The getMemoryBlock() method allows the user interface to request a memory block from your debug target. When called, your debug target must create and return a memory block based on the given start address and length. If there is any problem creating the memory block, your debug target must report the error by throwing a debug exception.

IMemoryBlock and IMemoryBlockRetrieval allow your users to create a simple memory monitor with very basic functionality. For example, by implementing IMemoryBlock, you are limiting your user to looking at memory within a certain range. Your users cannot examine memory that is beyond the range defined by the start address and the length of the memory block.

To provide more advanced functionality to your users and to represent a more complicated system, your debug model must implement the IMemoryBlockRetrievalExtension and its counterpart, IMemoryBlockExtension. The IMemoryBlockRetrievalExtension interface requires your debug model to implement an extra method:

 public IMemoryBlockExtension getExtendedMemoryBlock(String expression, Object context) throws DebugException;

Action enablements in the Memory View will still be determined by the supportsStorageRetrieval() method from IMemoryBlockRetrieval. However, when a memory block is required, the user interface will, through the debug target, request IMemoryBlockExtenson via the IMemoryBlockRetrievalExtension interface. When called, the getExtendedMemoryBlock() method must convert the given expression to an address and return an IMemoryBlockExtension. If there are any problems creating the requested memory block, the debug target must throw a debug exception to report this error to the Memory View.


SampleDebugTarget from the example plug-in implements IMemoryBlockRetrievalExtension. This is how it implements the getExtendedMemoryBlock() method:

    public IMemoryBlockExtension getExtendedMemoryBlock(String expression, Object context) throws DebugException {

        // ask debug engine for an address
     BigInteger address = getEngine().evaluateExpression(expression, context);

        // if address can be evaluated to an address, create memory block
        if (address != null)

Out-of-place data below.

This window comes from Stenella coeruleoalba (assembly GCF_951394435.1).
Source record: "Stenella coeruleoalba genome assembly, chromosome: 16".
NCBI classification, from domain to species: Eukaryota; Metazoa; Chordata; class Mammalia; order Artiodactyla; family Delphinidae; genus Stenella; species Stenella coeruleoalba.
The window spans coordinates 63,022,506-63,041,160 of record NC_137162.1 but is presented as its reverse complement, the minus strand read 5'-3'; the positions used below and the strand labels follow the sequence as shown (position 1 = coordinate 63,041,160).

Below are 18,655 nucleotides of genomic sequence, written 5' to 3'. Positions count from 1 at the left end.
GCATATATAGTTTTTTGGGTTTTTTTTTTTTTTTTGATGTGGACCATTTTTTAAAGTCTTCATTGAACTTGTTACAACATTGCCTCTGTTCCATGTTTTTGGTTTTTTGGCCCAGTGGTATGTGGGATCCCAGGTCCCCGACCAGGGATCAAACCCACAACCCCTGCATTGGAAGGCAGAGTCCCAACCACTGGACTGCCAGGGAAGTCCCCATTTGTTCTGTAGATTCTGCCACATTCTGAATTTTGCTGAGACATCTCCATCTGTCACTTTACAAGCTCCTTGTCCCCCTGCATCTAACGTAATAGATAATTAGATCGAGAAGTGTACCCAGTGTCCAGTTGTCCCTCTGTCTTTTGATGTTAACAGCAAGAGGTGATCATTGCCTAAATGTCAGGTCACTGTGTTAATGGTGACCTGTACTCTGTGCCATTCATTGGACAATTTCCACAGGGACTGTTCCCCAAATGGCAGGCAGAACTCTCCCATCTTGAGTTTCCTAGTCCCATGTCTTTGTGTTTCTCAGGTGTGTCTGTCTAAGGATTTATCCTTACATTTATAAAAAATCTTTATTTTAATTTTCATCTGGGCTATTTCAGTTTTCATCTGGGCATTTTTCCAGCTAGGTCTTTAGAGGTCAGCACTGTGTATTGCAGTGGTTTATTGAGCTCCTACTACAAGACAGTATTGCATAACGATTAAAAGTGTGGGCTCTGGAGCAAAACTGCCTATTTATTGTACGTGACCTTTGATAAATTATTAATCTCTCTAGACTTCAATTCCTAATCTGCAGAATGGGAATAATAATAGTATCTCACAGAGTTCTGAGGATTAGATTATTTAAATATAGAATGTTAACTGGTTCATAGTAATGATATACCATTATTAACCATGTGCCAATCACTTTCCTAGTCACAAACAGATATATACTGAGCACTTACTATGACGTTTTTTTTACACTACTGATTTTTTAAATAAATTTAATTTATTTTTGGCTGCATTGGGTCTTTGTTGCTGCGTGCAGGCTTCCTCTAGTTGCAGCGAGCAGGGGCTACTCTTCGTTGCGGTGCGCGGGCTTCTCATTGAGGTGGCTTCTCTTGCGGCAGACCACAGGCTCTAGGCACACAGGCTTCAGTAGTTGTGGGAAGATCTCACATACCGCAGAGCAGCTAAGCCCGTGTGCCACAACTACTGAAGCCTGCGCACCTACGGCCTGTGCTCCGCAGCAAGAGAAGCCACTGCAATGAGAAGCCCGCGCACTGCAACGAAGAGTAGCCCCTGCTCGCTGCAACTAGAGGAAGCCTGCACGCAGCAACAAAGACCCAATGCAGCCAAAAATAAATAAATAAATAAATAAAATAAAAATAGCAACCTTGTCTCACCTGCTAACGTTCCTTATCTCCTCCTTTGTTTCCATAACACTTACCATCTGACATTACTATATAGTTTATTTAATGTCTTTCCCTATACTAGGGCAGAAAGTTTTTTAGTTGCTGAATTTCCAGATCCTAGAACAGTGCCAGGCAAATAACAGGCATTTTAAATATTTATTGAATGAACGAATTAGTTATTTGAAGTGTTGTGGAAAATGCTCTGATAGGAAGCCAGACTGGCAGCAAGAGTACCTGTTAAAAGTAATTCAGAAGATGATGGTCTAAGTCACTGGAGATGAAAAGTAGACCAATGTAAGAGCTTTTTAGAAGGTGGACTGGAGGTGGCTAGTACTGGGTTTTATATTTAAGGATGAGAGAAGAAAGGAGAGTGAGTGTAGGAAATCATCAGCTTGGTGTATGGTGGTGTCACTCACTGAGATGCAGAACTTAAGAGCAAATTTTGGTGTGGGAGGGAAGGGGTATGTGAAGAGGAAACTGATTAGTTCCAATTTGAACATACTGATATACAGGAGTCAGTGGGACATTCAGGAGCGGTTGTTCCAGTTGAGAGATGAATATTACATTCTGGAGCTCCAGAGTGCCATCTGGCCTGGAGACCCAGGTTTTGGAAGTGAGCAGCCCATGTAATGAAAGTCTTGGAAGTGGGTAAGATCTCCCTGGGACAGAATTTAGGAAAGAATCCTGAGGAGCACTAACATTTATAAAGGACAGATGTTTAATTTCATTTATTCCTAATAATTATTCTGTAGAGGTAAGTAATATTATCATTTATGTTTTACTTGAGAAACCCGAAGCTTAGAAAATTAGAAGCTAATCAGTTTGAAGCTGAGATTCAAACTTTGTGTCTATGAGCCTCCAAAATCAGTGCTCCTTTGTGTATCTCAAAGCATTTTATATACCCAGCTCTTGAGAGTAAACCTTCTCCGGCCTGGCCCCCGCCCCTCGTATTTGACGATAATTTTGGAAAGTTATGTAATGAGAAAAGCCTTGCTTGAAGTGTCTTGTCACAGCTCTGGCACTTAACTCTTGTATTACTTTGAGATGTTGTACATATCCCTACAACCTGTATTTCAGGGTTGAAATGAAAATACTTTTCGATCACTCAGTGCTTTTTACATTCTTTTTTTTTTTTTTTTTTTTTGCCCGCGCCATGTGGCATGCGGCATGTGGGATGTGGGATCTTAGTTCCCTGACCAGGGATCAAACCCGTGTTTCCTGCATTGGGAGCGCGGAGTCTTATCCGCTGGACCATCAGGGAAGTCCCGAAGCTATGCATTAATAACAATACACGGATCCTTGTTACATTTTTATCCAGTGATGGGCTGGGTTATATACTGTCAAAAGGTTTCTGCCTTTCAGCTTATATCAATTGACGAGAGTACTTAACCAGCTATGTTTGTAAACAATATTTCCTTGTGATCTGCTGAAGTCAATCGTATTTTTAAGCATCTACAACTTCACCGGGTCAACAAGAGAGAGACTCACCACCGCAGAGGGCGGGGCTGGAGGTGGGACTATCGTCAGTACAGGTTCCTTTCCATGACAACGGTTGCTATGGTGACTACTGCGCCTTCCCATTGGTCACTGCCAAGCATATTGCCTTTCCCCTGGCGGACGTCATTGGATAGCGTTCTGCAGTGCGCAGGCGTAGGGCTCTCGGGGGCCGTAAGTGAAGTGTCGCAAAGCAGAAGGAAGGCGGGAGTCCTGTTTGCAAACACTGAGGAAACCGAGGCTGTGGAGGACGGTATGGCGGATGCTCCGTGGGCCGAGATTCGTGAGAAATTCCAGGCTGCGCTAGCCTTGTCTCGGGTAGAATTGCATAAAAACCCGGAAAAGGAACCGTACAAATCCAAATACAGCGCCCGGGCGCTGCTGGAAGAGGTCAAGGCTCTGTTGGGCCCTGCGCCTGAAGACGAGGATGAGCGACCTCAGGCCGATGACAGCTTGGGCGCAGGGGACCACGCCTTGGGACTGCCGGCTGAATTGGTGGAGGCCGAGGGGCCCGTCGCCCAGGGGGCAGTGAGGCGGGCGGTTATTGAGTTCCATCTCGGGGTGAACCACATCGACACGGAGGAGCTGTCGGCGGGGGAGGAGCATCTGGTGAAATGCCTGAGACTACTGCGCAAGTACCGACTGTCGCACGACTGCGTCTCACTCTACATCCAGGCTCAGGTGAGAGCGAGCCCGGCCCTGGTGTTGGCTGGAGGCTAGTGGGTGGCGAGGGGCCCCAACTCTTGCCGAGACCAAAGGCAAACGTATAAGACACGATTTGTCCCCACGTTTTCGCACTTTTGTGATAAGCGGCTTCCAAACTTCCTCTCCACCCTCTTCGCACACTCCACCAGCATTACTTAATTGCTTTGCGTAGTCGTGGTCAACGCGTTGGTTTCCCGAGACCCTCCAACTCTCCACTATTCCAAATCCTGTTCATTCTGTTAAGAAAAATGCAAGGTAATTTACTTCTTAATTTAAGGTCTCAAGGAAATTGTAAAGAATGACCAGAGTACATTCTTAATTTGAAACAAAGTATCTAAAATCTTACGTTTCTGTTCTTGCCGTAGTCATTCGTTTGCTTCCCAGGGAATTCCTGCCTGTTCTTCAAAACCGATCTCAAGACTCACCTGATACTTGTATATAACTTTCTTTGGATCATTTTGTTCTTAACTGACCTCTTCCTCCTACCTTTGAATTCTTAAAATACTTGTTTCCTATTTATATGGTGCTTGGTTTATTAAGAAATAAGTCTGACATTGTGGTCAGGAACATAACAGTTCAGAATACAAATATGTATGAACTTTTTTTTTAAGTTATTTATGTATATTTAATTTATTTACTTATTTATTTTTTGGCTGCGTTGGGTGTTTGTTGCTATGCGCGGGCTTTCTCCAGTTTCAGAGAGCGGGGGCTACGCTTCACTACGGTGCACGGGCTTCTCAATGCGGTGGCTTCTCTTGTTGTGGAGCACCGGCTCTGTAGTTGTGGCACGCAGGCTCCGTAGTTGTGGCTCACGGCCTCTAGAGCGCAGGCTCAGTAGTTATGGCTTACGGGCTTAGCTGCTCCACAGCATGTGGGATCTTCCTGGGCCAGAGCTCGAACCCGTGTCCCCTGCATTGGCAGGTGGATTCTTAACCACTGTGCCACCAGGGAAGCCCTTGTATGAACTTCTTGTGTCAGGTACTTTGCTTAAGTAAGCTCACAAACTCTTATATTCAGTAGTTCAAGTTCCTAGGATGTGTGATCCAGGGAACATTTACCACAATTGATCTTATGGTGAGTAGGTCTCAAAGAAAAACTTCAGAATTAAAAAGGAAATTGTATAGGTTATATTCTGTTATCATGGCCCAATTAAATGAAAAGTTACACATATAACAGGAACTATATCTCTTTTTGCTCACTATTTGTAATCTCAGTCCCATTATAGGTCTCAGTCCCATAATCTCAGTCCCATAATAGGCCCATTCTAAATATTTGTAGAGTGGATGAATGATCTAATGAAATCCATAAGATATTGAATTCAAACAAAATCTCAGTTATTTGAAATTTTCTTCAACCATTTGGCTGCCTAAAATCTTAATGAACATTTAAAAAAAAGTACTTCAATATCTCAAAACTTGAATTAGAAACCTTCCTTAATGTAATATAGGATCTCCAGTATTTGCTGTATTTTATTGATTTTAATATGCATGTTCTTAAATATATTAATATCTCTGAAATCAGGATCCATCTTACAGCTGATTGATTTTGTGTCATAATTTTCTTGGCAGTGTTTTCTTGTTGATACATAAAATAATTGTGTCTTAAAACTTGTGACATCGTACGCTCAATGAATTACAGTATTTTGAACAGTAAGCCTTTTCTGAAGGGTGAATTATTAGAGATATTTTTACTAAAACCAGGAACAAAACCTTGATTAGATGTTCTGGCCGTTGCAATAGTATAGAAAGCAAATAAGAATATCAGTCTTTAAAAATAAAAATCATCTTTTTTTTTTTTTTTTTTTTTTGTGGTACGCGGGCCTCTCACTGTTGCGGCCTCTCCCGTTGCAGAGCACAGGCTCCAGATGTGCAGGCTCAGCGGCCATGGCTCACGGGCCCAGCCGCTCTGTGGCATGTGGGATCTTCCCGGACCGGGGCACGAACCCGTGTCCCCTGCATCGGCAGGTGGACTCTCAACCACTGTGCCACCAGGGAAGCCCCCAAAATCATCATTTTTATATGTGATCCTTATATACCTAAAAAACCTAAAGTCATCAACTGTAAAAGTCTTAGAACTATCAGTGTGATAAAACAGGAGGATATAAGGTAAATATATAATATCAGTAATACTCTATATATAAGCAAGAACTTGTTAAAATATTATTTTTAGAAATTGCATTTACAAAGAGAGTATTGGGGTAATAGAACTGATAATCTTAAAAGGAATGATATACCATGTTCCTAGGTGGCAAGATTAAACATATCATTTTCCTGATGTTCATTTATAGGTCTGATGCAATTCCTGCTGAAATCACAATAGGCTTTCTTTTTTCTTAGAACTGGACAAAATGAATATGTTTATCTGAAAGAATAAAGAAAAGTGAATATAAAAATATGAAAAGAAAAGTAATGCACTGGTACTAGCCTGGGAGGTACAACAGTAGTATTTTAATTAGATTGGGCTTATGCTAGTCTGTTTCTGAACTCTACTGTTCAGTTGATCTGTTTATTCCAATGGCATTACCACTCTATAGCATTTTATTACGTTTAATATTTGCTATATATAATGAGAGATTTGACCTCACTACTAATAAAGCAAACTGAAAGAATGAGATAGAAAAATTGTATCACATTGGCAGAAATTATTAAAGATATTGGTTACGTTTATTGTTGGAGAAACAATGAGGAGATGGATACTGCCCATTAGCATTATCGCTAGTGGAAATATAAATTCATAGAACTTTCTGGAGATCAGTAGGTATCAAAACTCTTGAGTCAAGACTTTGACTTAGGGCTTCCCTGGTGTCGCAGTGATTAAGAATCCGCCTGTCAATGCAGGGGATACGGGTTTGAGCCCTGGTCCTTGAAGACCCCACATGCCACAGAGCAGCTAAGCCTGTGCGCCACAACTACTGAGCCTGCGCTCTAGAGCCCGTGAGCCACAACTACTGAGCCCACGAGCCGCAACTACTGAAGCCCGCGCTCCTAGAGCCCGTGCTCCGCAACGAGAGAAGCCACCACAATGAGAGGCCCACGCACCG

IMemoryBlockExtension memoryBlock =  new SampleMemoryBlock(this, expression, address);

         return memoryBlock;
        // otherwise throw debug exception
        IStatus status = new Status(IStatus.ERROR, "example.debug.memoryview", 0, "Expression cannot be evaluated to an address", null);
        DebugException exception = new DebugException(status);
     throw exception;

When there is a request to create a memory block, the debug target passes the request to the engine to evaluate the given expression to a valid address. If the address can be evaluated successfully, the target creates and returns a SampleMemoryBlock, which implements IMemoryBlockExtension. If the expression cannot be evaluated successfully, the debug target throws a debug exception.

So, what should I implement?
IMemoryBlockRetrieval vs. IMemoryBlockRetrievalExtension

IMemoryBlockRetrieval and IMemoryBlock interfaces were created in Eclipse 2.0. They are a set of simple APIs that allows a debug target to create a simple memory block based on a given address and length. The resulting memory block is static, and only allows its caller to retrieve memory from the memory block as a whole. As a result, when an IMemoryBlock is displayed in a rendering, users will not be able to examine memory beyond the range defined by the memory block. Since these interfaces require the implementation of a small number of simple methods, using them is the easier option. However, this option poses some limitations on your users.

IMemoryBlockRetrievalExtension and IMemoryBlockExtension were introduced in Eclipse 3.1. They provide a richer set of methods to allow the user interface to obtain more information about the target system. Because IMemoryBlockRetrievalExtension is capable of creating a memory block from an expression and a debug context, users are not forced to enter an address when they create a memory monitor. Instead, the user can simply type in an expression (for example a variable name or a register name) to create a memory monitor. In addition, the resulting memory block (an IMemoryBlockExtension) is more dynamic and allow its callers to request memory from any address. This allows for dynamic scrolling in the table rendering and the user can examine memory at any valid location in a system.